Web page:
Salesforce integration is one of the top asks from Skilljar’s customers. Since Skilljar’s training platform (aka learning management system) accelerates product onboarding and customer success, it makes total sense for our customers to combine Skilljar training and ISV certification data with the Salesforce CRM.

We began working on a native Salesforce integration earlier in 2015. At the time, we were loosely familiar with Salesforce as a sales tool, and for implementing Single Sign On via SAML (reusing Salesforce credentials to log into Skilljar). But otherwise, we had very little background on the Salesforce ecosystem or the AppExchange.

Because we were new to the Salesforce ecosystem, we’ve found the ISV approval process to be very challenging to navigate. This post summarizes our lessons learned.

Salesforce partner

Lesson 1. It takes a long time

We first talked to our ISV partner account manager in July 2015. At that point we were nearly code complete on our Salesforce app. Our account manager set expectations that the approval process can take 6-12 months from kickoff, which we have found to be true. After several rounds of business and preliminary technical review, we were able to sign our ISV contract in November 2015. We are still waiting for final security review, and we have heard that 60% of applications fail on the first pass.

Startups rarely have the luxury of waiting 6-12 months to launch a product. If your primary distribution strategy is through the AppExchange, make sure to plan your timeline accordingly.

The diagram below summarizes the process. As you can see, it is complex and uses quite a lot of Salesforce internal lingo.

SFDC partner

Lesson 2. There are alternate ways to distribute your app

In the beginning, we thought that the AppExchange was required for us to become an ISV partner and launch a Salesforce app. As it turns out, you can provide installation links to your customers, without being officially approved by Salesforce. You won’t be listed on AppExchange, and you don’t have much control around licensing, but for urgent customer needs it is definitely an option to consider while waiting for approval in parallel.

You can also provide a sandbox (beta) version of your AppExchange app. This can only be installed in Salesforce sandbox environments. Unfortunately, Salesforce’s developer edition does not come with a sandbox, and it’s only available as a paid add-on with the Enterprise Edition. Although you get two free Enterprise licenses once you become a partner, there is no option to get a courtesy sandbox in the meantime.

This becomes a chicken and egg problem – without an Enterprise license, we couldn’t test our application, and we couldn’t get the Enterprise licenses until we became a partner. So, we had to spend $900 for an annual prepaid contract in order to test the sandbox. Also, the developer sandbox is charged as a percentage of your licenses rather than a flat fee, so if you have several seats, this can get pricey quickly.

Lesson 3. Become friendly with your ISV manager

Salesforce has ISV partner account managers who can help you navigate the process. Their job is to evangelize your application internally within Salesforce and to help you get through approvals. Our account manager for the Pacific Northwest has been very helpful in shepherding us through the complexity.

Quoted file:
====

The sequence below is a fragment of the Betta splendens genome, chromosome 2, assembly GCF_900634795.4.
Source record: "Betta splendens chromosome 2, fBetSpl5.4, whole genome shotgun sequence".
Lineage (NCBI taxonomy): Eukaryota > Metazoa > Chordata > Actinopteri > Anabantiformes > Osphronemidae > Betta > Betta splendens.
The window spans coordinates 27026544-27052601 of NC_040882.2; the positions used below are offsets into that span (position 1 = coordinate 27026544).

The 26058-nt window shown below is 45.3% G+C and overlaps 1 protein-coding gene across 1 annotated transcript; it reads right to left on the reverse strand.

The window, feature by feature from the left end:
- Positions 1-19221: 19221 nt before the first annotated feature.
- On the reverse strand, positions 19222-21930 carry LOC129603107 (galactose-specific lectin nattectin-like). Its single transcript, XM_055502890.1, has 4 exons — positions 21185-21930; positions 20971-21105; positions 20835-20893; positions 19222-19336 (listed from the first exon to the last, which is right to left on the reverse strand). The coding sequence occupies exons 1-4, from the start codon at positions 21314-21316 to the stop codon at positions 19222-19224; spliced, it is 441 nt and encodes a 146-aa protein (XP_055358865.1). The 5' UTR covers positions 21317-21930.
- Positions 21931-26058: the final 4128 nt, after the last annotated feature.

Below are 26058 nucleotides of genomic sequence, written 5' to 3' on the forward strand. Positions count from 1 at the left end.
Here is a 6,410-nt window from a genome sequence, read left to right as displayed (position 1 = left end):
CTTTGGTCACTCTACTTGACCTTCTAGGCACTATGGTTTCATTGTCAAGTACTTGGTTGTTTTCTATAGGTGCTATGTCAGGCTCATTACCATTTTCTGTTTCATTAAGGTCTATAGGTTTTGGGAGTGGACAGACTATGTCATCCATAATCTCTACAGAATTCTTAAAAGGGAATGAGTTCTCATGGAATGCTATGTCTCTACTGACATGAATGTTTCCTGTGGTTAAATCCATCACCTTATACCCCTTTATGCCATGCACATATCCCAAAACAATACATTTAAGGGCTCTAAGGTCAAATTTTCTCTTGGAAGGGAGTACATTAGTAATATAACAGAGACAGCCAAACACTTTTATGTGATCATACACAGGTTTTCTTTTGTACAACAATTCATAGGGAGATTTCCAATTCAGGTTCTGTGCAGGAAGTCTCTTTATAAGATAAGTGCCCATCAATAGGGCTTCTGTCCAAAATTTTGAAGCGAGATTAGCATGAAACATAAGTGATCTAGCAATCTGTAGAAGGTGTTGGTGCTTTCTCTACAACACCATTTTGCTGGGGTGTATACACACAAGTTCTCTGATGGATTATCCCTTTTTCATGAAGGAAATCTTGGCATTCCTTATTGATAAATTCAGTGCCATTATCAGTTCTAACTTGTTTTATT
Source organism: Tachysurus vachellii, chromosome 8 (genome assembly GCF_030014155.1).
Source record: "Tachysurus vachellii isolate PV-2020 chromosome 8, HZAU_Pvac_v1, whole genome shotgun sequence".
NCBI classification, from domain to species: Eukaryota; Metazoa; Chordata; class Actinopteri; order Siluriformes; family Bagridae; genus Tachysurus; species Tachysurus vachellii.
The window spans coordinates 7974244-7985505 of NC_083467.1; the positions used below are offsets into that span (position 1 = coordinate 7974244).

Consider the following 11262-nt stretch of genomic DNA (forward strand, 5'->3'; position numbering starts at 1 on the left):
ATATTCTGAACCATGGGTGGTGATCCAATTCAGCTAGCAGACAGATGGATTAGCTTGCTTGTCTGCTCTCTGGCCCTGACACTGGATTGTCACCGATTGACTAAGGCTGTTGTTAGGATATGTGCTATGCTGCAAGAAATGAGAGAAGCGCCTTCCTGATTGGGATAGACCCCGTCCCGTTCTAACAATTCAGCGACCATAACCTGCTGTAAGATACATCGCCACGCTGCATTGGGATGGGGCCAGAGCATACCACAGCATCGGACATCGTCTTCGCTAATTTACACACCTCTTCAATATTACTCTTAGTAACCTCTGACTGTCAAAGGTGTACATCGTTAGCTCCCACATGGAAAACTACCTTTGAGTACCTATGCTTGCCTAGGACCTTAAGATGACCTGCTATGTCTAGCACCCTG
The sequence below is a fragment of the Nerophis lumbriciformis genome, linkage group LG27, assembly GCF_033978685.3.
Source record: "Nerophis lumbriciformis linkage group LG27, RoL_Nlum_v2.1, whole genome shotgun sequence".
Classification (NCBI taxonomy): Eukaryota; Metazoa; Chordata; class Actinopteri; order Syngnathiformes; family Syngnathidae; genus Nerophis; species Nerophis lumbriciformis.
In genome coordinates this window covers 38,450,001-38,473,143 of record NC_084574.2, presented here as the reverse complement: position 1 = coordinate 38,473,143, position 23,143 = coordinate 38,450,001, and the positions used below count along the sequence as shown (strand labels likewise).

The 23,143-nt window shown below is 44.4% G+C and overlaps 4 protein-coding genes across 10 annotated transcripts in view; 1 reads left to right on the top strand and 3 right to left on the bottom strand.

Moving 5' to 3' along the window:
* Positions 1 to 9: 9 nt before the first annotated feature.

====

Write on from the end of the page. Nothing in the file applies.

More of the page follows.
The account managers do oversee dozens of partners and have quotas based on the AppExchange rev share (25%), so the more revenue you can potentially bring in, the more incentive they’ll have to prioritize your requests.

There is a Salesforce for Startups program, but we have not found it to be helpful in becoming an ISV partner. The program’s focus appears to be on helping startups use Salesforce’s developer ecosystem tools and to promote usage of Salesforce’s own products.

Lesson 4. The process and terminology is convoluted

Salesforce has unique terminology and extensive documentation – almost too much. There are multiple versions of documentation available on different Salesforce community sites, and sometimes these conflict. As part of the process, they will ask you for detailed company information including your capitalization table, business license, certifications of incorporation, and the biographies of your entire engineering team.

One of the most confusing concepts for us has been organizations and editions. In the diagram above, you can see at least five different “organizations” just for the partner program.

Another example of a confusing experience has been logins. Our partner login was apparently expired and purged sometime between the time we first signed up for the Partner Community and getting our ISV contract approved. As a result, we were unable to login to the Partner Community where virtually all of the partner resources and operations are managed. It has taken us 3 weeks to even diagnose this far with Salesforce. There is very little help available other than filing a case, which also requires to be logged into Salesforce. The problem is common enough that there’s even an entire page dedicated to logging in:


Despite challenges along the way, we’re excited to finally be approved as a Salesforce ISV partner. The AppExchange will enable us to manage trials, licenses, upgrades, and orders much more effectively than our existing download and installation process. Most importantly, we look forward to helping our customers use their Skilljar training and certification data more effectively and seamlessly with their existing dashboards and workflows. A big thank you to our customers who have been providing us with feedback and trialing the app thus far!